History of Thrikodithanam
1. THE BHAKTI MOVEMENT: NAMMALVAR & OTHER TAMIL ALVAR SAINTS
According to Tamil Grantha literature, during 700 - 800 AD, there existed a sect of traveling mendicants / saints called the ALVARS. Divya Prabandham - a collection of 4000 verses and Karthabhyam are works associated with the Alvars. They are said to have patronised 13 temples in Kerala, one of which was Thrikodithanam Temple.
Nammalvar, the 5th and perhaps best known of these Alvar saints is said to have had a vision of the Lord at Thrikodithanam. In his famous composition Thiruvaaya-mozhi, the 6th poem - Aruvaaya-mozhi refers specifically to this temple and its deity. The poem extols the glory of the temple and the prosperity of areas around it. The deity at Thrikodithanam is called Adbhuta Narayanan - the miraculous Vishnu.
Maran and Kshatagopan are other names attributed to Nammalvar. Perhaps it was he who also composed the Maranalankar. More recently, Pillai Perumal Iyengar, the famous poet who composed 108 Thiruppadi Ananthaathi, also refers to the diety in his anthology as Adbhuta Narayanan.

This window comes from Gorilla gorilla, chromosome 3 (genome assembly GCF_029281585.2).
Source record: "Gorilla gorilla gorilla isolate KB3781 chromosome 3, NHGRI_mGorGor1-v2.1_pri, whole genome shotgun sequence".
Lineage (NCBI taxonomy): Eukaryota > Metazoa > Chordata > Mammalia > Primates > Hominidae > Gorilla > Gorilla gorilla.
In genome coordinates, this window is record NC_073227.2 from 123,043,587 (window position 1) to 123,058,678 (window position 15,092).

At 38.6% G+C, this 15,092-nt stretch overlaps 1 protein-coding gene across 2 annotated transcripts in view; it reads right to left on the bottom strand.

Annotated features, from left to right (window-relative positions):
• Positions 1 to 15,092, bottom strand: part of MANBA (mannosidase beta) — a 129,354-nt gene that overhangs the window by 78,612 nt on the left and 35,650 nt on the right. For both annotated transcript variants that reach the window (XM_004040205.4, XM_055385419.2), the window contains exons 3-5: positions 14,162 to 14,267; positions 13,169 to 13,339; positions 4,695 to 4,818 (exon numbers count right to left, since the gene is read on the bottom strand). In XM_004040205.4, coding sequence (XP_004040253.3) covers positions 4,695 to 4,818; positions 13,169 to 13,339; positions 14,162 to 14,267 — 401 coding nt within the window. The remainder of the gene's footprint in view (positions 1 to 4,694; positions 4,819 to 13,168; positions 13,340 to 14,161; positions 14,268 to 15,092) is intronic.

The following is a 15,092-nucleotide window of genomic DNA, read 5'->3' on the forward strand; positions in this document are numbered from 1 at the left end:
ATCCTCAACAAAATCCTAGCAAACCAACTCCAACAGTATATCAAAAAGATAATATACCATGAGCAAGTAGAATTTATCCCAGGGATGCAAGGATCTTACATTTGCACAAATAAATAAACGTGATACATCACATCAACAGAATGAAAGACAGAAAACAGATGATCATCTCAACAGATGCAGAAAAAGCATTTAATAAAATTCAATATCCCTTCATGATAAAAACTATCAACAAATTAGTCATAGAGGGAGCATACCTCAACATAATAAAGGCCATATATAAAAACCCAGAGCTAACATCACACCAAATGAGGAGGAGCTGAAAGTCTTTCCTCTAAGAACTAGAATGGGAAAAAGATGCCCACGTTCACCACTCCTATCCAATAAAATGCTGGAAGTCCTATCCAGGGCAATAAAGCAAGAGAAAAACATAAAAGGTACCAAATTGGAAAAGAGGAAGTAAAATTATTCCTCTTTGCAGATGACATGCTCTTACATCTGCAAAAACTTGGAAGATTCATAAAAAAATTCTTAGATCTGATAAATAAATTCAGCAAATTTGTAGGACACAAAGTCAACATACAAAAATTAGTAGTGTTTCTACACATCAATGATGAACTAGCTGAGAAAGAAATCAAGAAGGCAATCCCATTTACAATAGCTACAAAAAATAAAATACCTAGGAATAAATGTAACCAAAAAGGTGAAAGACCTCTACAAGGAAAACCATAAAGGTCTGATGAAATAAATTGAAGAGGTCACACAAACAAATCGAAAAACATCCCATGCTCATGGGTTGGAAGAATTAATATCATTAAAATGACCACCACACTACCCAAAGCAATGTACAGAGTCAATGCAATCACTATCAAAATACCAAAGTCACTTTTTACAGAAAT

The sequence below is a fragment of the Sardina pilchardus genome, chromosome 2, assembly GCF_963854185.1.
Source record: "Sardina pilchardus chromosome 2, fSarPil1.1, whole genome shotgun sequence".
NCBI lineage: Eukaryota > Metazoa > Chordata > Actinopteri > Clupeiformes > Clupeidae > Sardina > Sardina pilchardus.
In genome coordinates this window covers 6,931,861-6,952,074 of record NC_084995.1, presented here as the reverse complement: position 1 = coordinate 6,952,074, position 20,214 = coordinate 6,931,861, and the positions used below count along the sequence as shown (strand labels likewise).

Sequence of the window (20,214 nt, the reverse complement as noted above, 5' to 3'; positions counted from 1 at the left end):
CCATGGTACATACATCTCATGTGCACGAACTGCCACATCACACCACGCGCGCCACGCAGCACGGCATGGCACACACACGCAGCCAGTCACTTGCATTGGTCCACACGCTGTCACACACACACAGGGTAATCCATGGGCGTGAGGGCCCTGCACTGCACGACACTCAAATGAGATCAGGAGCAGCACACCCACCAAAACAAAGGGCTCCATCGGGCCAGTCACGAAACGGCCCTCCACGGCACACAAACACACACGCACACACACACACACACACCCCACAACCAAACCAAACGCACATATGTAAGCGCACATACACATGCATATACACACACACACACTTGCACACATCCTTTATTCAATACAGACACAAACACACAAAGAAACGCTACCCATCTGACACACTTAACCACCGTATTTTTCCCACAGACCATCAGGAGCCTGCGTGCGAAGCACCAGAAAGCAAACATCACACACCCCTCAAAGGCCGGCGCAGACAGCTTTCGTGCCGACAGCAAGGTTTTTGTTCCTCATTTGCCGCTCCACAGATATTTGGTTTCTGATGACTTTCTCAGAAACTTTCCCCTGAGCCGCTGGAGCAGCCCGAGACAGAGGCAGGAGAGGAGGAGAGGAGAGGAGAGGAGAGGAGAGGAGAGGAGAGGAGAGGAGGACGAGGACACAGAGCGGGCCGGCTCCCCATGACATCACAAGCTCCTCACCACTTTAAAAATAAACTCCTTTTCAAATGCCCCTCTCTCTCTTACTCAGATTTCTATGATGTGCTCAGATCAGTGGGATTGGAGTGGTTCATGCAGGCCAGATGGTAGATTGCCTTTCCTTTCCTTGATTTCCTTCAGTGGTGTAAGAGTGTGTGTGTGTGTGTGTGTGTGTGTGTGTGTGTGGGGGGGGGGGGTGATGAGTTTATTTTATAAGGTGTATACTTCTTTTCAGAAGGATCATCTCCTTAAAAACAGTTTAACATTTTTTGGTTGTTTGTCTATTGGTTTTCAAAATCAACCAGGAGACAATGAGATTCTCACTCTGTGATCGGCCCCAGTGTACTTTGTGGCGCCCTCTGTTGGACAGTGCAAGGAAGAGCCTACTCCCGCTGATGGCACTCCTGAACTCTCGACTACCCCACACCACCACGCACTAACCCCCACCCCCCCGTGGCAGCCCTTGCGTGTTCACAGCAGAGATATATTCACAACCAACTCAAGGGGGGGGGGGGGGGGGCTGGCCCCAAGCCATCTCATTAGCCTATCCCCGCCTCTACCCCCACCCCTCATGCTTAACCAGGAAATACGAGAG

There are references to Thrikodithanam temple in Mukundapaada composed by Kulashekara Alvar. Kulashekara Verma, a king of the second Chera dynasty was the contemporary of Shankara Bhagawal Pada and another Alvar saint, Kulashekara Alvar (c.1100 AD). These eminent personalities lived at a time when Thrikodithanam temple was at its peak as a pilgrimage center.
Apart from being a religious center, Thrikodithanam was also once a center for culture, arts, erudition & learning. Students used to be taught religious texts - Shastras - in sections or Khadikas. Since discussions, debates, tests and examinations took place with these sections as the base, the institutions came to be called Khadika-sthanam. These flourishing institutions imparted knowledge and skills not only in language and religious texts but also, in some cases, in warfare and state-craft.